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CARTO boosts public geospatial data with Google BigQuery

Gathering the right data is perhaps one of the biggest challenges that Data Scientists face today. Not only are there a wide variety of data sources to sift from, but a huge amount of time and energy goes into cleaning and preparing the data for analysis. In the geospatial industry, is estimated that spatial data science teams are able to spend only 20% of their time on actual analysis, modeling, and communication of results.

When location intelligence platform CARTO built its Data Observatory, the chief idea was to create an up-to-date index of location data. The recently released Data Observatory 2.0 takes that vision forward to provide Data Scientists with a scalable platform full of rich data in the format they really need it in! CARTO is now hosting geospatial datasets on Google Cloud’s BigQuery public datasets program.

Also read: CARTO acquires Geographica to focus on geospatial consulting services

“We have come up with a smart metadata system that registers thousands of datasets, all of which are spatially indexed and fully cataloged for the exploration of variables and geographies,” says Javier de la Torre, founder and Chief Strategy Officer of CARTO, adding that adopting a modern, cloud-based approach to data pipelines will deliver several benefits to users.

The biggest advantage is the separation of computation from storage. According to CARTO, analysts can push all the data they want to BigQuery, but they will need to pay only when they compute analysis on the data. “This is important for any organization serving lots of spatial data because it balances the business model. Now, the data provider doesn’t face a huge bill every month, but the cost is distributed to the users of it, and whoever uses it more, pays more. It’s a big win for spatial data infrastructure business models,” Javier points out.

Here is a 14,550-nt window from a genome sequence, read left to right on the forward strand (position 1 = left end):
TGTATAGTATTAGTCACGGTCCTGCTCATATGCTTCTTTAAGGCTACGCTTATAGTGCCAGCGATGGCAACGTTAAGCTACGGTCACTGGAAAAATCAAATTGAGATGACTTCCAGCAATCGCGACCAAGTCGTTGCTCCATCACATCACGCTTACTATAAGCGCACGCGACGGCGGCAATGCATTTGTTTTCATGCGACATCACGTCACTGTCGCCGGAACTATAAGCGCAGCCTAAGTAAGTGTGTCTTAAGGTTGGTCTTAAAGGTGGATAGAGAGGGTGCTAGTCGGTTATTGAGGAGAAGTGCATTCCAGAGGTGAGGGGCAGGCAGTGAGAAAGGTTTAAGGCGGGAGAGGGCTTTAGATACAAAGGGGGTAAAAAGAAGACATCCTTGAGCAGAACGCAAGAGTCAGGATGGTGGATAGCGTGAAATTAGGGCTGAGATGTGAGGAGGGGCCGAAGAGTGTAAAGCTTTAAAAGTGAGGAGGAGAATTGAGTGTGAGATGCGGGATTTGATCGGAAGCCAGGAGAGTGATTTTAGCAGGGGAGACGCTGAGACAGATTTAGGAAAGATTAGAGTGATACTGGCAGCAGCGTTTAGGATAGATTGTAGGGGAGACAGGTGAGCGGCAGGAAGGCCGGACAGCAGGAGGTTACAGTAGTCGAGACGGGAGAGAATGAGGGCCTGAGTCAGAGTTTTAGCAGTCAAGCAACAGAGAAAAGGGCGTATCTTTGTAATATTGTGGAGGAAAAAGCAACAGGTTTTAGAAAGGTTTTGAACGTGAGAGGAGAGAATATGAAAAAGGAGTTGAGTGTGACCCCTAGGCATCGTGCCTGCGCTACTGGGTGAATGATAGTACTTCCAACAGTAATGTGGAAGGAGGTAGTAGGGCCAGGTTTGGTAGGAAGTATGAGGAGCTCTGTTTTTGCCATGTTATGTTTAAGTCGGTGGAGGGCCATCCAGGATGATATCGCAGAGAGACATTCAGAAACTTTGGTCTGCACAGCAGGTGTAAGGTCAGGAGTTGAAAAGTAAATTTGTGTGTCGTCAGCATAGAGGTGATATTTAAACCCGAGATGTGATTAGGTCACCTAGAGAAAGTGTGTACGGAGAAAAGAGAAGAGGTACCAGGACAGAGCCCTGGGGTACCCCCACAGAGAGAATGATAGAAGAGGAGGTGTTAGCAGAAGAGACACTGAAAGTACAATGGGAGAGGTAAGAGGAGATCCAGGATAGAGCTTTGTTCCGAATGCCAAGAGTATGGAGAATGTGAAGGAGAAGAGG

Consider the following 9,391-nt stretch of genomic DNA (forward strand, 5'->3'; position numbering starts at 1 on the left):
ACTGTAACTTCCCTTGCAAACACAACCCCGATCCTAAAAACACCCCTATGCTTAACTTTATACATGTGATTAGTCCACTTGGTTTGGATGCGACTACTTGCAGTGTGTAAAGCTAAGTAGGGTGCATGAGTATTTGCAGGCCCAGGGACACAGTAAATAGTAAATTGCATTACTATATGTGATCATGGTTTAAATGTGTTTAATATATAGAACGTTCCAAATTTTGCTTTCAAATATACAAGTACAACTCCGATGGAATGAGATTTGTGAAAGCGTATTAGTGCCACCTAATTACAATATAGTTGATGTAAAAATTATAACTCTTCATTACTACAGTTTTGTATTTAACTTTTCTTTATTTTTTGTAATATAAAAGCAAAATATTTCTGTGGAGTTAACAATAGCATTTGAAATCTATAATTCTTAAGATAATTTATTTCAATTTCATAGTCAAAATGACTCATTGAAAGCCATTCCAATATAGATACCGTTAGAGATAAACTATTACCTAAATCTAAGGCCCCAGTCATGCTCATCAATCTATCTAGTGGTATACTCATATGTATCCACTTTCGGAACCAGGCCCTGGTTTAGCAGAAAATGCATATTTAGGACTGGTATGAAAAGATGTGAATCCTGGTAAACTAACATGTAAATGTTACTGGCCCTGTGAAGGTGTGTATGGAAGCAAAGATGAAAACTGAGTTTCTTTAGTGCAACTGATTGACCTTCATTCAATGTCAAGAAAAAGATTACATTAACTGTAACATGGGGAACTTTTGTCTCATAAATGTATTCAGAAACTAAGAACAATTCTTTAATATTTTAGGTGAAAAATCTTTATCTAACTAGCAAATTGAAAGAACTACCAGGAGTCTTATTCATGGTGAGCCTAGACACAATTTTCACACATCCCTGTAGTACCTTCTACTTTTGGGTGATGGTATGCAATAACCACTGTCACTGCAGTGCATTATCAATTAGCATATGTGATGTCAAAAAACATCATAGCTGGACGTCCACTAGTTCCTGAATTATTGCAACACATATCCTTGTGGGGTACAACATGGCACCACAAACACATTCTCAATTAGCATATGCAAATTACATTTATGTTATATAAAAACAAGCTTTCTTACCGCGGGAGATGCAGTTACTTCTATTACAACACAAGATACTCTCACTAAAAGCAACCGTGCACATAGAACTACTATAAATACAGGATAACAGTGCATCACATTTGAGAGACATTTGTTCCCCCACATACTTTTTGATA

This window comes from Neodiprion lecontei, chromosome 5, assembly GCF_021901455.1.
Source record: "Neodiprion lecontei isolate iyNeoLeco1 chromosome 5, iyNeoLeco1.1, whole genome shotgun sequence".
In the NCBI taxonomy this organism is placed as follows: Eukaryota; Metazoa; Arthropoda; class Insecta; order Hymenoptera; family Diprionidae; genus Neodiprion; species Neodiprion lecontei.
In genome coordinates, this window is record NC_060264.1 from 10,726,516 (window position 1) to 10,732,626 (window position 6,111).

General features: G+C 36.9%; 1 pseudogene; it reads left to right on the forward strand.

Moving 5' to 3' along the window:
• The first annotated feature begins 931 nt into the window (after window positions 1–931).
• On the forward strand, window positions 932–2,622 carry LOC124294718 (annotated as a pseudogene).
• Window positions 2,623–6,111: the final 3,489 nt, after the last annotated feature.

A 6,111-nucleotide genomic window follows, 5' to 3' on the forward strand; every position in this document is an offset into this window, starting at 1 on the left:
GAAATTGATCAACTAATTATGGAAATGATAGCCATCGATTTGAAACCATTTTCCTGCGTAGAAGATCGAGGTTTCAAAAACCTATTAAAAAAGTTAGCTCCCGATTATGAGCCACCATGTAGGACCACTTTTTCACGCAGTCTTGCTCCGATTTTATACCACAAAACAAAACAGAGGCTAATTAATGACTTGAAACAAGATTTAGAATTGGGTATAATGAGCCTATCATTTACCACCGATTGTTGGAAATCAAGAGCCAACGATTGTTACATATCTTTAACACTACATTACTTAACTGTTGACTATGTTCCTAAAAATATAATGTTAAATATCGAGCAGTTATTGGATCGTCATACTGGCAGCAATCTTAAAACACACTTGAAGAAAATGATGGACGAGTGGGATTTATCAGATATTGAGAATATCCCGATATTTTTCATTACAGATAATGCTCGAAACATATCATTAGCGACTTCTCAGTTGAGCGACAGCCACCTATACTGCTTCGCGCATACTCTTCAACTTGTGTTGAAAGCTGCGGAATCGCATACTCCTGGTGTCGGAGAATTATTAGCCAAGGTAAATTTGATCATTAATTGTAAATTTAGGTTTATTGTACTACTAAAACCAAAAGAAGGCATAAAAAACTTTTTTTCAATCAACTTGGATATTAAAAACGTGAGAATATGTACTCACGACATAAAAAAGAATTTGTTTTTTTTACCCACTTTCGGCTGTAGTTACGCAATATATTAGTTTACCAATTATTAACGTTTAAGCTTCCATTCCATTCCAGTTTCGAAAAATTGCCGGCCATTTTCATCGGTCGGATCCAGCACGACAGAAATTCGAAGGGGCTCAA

Other benefits include having access to a fully scalable infrastructure without setting up any servers, and the ability to decide to which user, inside or outside of the organization, can access your dataset without having to duplicate it. “This set of functionalities means that our Data Observatory is probably the most cost-effective spatial data infrastructure and possibly also the most advanced,” says Javier.

You can read more collaborating on public datasets here.

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Follow these awesome map tips for a stress-free Thanksgiving

Remember this infamous aerial image from 2016 showing the bumper-to-bumper holiday traffic on a Los Angeles freeway two days before Thanksgiving? That year, almost 49 million Americans hit the road for Thanksgiving. This year, more than 55 million are expected to travel, according to the American Automobile Association (AAA). So, is there any way for you to avoid the crowds and congestion as you kick off the holiday season? Yes, says Google Maps!

Google analyzed the aggregated and anonymized location data from users in 25 major US cities who had Google Location History turned on during Thanksgiving week, 2018. Armed with those insights, the search engine giant has figured out the best times for you to get on or stay off the road in 2019.

According to Google, the day before Thanksgiving between 3-4 pm is the worst time to hit the road, but traffic clears up significantly by 6 am on Thanksgiving morning. Also, on your way back, Google advises to avoid the Friday or Sunday afternoon rush and leave in the morning when there are significantly fewer cars on the road.

This cool interactive website will show you how traffic changes on different days of Thanksgiving week for various cities, and will also tell you the best and worst times to leave for your Thanksgiving road trip so you can get to your celebration right on time.

Top searches on Google Maps for Thanksgiving week

Google also did a quick analysis of the top spots being searched on Google Maps to see where people are actually headed. Nationally, the most popular holiday spots this year are the Motown Museum in Detroit, the Smithsonian National Air and Space Museum in Washington DC, and the house from the 1983 film ‘A Christmas Story’ in Cleveland.

At the city level, Google segmented the trending searches data into categories – restaurants, attractions, and shopping centers – to see where the crowds could be anticipated. In New York, for example, Radio City Music Hall is one of the top attractions. And if you are in Boston, you may have a hard time finding a reservation at Gaga Seafood Restaurant, if Google’s analysis is any indication.

For more mappy tips on stress-free holidays, follow Google’s guide here.

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